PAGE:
Disturbing results from a new study show that bumblebee populations are severely shrinking in Europe and North America due to rising average temperatures and fluctuating temperature extremes.

Research from the University of Ottawa, published in Science, looked at data gathered on 66 species of bumblebees over 115 years. Focusing on two time periods, 1901 to 1974 and 2000 to 2015, researchers analyzed changes in climate to see what effects, if any, it had on the insects’ populations.

The results were astonishing. Scientists discovered that, in the regions studied, the chances of a certain bumblebee species still existing from 2000 to 2015 fell by 17% in Europe and 46% in North America when compared to 1901 to 1974.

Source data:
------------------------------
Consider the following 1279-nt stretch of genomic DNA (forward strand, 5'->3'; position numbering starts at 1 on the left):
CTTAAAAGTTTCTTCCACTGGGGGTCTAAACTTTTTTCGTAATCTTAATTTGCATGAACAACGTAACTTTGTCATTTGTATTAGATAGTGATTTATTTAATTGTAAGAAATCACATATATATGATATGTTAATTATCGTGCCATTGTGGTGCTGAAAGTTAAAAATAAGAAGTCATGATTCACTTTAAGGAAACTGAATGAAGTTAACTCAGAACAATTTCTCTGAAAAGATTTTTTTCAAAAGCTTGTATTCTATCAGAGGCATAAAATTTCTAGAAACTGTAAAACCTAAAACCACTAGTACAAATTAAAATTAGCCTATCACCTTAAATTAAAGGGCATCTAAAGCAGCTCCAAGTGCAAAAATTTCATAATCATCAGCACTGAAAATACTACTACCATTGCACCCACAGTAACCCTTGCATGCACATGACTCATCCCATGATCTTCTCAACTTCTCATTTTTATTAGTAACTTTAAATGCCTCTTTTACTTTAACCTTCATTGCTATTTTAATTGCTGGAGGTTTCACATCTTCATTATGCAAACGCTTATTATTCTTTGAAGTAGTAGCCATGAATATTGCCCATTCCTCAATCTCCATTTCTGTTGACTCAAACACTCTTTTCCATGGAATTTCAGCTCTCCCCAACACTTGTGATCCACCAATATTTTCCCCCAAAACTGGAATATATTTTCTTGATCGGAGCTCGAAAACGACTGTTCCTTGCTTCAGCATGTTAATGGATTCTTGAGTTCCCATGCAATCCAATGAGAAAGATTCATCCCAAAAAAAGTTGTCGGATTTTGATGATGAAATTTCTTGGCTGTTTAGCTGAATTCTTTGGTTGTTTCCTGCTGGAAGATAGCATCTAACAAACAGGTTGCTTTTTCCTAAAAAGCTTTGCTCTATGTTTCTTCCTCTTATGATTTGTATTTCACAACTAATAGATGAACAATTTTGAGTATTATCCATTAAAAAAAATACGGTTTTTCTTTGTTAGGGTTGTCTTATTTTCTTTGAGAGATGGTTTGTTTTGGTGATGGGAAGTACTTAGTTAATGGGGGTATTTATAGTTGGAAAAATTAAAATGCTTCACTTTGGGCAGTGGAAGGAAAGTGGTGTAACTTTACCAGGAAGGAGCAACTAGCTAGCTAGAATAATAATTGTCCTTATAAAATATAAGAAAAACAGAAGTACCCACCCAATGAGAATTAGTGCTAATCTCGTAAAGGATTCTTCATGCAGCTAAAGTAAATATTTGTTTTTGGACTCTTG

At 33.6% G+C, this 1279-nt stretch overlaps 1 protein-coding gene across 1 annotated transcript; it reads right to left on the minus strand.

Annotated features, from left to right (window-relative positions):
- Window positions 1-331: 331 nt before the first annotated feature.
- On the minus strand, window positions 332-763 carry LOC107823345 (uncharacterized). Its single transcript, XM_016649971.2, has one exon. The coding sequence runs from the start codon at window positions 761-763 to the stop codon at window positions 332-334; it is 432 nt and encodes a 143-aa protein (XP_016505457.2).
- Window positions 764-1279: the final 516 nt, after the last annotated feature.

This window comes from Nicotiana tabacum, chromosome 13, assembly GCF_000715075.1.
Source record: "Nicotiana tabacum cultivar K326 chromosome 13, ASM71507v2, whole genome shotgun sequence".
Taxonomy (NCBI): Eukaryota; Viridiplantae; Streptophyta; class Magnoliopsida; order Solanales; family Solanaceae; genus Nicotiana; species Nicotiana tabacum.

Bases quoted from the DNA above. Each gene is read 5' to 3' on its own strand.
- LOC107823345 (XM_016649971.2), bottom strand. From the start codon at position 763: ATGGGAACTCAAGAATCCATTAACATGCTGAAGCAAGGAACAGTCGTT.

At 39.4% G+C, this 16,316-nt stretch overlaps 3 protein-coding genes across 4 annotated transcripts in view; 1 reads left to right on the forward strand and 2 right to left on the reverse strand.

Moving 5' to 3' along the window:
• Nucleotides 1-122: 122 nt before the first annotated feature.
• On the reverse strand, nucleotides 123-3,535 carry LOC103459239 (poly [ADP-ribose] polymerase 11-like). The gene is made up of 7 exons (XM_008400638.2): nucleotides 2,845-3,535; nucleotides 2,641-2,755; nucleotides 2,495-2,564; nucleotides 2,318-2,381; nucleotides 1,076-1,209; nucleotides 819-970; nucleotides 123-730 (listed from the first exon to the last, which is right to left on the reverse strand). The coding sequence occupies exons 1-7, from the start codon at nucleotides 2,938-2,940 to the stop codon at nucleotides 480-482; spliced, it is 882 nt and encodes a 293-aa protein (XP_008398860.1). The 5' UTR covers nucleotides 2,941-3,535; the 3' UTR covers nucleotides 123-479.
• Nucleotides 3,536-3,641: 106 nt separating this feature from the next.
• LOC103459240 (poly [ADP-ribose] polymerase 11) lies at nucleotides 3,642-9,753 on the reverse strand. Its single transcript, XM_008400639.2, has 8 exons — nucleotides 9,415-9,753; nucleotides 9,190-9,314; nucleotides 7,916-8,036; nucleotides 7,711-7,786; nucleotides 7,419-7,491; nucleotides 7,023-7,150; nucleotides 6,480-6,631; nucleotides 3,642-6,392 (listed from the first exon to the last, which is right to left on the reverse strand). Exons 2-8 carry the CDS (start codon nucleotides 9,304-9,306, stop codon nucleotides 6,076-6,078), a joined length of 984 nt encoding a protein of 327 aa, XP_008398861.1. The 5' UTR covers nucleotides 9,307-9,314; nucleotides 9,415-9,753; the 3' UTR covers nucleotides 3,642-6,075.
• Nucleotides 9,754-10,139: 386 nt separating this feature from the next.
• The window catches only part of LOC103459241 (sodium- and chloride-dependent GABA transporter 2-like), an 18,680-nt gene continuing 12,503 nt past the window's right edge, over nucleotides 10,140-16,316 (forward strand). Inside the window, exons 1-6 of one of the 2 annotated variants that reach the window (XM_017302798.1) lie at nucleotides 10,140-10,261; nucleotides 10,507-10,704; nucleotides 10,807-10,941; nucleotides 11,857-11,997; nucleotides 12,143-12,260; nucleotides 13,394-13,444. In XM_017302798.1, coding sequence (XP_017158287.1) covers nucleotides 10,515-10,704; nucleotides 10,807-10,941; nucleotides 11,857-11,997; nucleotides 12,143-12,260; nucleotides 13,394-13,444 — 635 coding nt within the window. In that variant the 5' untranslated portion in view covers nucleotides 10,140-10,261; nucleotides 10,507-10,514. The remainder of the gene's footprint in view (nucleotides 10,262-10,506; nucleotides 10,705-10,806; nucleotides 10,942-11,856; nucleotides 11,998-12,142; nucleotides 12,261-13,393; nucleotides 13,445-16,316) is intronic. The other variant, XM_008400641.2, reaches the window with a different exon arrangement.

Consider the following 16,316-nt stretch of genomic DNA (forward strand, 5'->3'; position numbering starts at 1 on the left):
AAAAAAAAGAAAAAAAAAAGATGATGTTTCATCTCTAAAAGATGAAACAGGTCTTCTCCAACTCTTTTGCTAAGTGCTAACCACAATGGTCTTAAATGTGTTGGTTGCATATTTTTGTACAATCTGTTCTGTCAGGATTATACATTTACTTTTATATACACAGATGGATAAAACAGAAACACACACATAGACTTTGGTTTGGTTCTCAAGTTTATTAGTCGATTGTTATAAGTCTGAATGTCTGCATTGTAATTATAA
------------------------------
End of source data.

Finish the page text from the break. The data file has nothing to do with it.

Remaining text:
“We found that populations were disappearing in areas where the temperatures had gotten hotter,” says the study’s lead author Peter Soroye. “If declines continue at this pace, many of these species could vanish forever within a few decades.”

The study reveals that over the span of a single human generation, the chance of bumblebees surviving in any given place has fallen by a massive 30%. In fact, the pace of bee decline is so serious that it is “consistent with a mass extinction.”

As devastating as these findings are, there are a number of simple things that we can all do to help our striped, buzzing friends:

  • Avoid the use of chemical pesticides and herbicides
  • Grow bee-friendly plants such as nectar-rich wildflowers
  • Consider buying or building a bee hotel for solitary bees to live in
  • Create a bee bath to provide refreshment for busy bees

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